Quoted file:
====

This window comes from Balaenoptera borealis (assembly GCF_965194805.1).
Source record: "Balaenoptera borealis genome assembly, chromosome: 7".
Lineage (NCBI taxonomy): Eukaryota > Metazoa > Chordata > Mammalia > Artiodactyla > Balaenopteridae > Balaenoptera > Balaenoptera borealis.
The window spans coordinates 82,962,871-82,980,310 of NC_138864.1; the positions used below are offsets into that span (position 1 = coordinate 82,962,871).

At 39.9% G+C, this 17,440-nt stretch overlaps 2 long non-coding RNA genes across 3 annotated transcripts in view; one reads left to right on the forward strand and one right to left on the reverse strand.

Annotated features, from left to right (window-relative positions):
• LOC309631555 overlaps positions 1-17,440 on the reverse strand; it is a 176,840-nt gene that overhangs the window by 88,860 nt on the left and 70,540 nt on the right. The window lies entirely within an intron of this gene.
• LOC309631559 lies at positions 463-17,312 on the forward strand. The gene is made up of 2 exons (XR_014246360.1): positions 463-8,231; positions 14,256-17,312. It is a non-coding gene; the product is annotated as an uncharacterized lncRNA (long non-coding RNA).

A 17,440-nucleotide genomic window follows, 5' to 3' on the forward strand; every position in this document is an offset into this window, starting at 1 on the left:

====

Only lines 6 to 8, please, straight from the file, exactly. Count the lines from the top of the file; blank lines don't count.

Annotated features, from left to right (window-relative positions):
• LOC309631555 overlaps positions 1-17,440 on the reverse strand; it is a 176,840-nt gene that overhangs the window by 88,860 nt on the left and 70,540 nt on the right. The window lies entirely within an intron of this gene.
• LOC309631559 lies at positions 463-17,312 on the forward strand. The gene is made up of 2 exons (XR_014246360.1): positions 463-8,231; positions 14,256-17,312. It is a non-coding gene; the product is annotated as an uncharacterized lncRNA (long non-coding RNA).